So here’s the scandalous dirt on that talk, exposed for everyone to see. Modi, Americans for the Arts President Robert Lynch, and a representative from the Corporation for National and Community Service led off the call with a series of introductory remarks. Lynch showed himself to be nothing more than a dirty Massachusetts hippie by paying tribute to the late Senator Ted Kennedy, who had just passed away that week. We were treated to highly charged partisan instructions like a reminder that any projects we upload should actually be uploaded twice – both on serve.gov and on serve.artsusa.org – so that community art endeavors would be visible within the larger pool of service projects and also collected in one place. Seriously, this is what the call was like. The closest it got to anything political was when a caller asked about the future of the Artist Corps initiative that was promised in Obama’s campaign platform (Modi responded that, while he “wanted to keep the call focused” on the United We Serve campaign, the Artist Corps concept is something that the administration still supports and wants to see happen).
If you don’t believe me, a quick look at the actual projects featured on the serve.artsusa.org website will convince you otherwise. Where are the “major areas of President Obama’s administration?” Is Alison Schwartz’s dancing to raise money for Dancers Responding to AIDS just a cover to convince Max Baucus to support a public option? Is Wynton Marsalis’s jazz education programming a complicated front for clean energy? Clearly, Cultural Crossroads’s four-acre arts farm in Louisiana must be some kind of Librul breeding colony.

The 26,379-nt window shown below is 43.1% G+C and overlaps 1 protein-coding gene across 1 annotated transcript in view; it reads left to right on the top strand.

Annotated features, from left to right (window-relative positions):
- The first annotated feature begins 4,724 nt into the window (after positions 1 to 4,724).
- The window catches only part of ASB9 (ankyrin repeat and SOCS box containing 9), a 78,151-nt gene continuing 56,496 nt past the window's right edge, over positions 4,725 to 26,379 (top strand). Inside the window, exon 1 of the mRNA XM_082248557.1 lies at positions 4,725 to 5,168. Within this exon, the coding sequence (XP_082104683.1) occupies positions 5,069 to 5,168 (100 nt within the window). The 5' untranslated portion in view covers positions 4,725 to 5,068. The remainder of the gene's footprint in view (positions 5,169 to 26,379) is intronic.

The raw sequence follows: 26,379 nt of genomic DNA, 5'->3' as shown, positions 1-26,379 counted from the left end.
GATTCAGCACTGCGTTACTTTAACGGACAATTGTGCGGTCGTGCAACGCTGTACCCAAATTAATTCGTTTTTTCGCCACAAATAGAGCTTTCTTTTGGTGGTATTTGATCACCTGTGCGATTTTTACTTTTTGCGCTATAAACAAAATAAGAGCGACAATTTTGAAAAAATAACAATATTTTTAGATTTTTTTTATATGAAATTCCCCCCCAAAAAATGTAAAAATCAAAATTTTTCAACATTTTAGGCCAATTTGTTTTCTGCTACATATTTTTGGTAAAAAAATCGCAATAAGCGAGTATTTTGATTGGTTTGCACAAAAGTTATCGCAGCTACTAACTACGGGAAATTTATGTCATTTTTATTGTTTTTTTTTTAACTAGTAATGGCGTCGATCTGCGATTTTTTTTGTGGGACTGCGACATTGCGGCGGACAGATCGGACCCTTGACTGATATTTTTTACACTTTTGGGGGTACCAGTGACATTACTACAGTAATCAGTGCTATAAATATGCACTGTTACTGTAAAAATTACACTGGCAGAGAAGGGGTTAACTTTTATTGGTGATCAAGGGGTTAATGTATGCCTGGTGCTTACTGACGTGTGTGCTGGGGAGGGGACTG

So anyway, now Fox wants to write an article about it – yes, the same Fox who has had the hatchet out for the NEA for at least the last six weeks. A quick look at the question I was sent tells you where they get all of their material. The NEA “purportedly” wanted to commission art “within major areas of President Obama’s administration”? It would be kind of hilarious if it weren’t so disingenuous. As usual, Fox and facts don’t mix. For one thing, as far as I can tell, the NEA as an agency has no official role in the initiative whatsoever. Their logo is not on the serve.artsusa.org website; it is mentioned nowhere on the NEA’s website; and no one from the agency participated in the second conference call. Secondly, the push was not for artists to “create” work in line with Obama’s political agenda–the real push was to highlight work that artists are already doing that fits in with the overall United We Serve initiative. Finally, the push didn’t come from Obama–it came from artists: Sergant, and earlier, the group of 60 arts community activists who met with the administration in May and asked to get more involved. If there is a political agenda, it is perhaps that in involving artists explicitly in an initiative of this magnitude, maybe it will help build the arts’ public profile and help convince Congress to move this country’s level of federal arts support a notch upward from “laughably miniscule” to “embarrassingly paltry.” That’s all there is to it. Well, unless you believe that getting out of the house and helping people who are less fortunate than you is a partisan political act. Sadly, this conservative movement seems to believe that caring about anyone who isn’t yourself or directly related to you is something to condemn.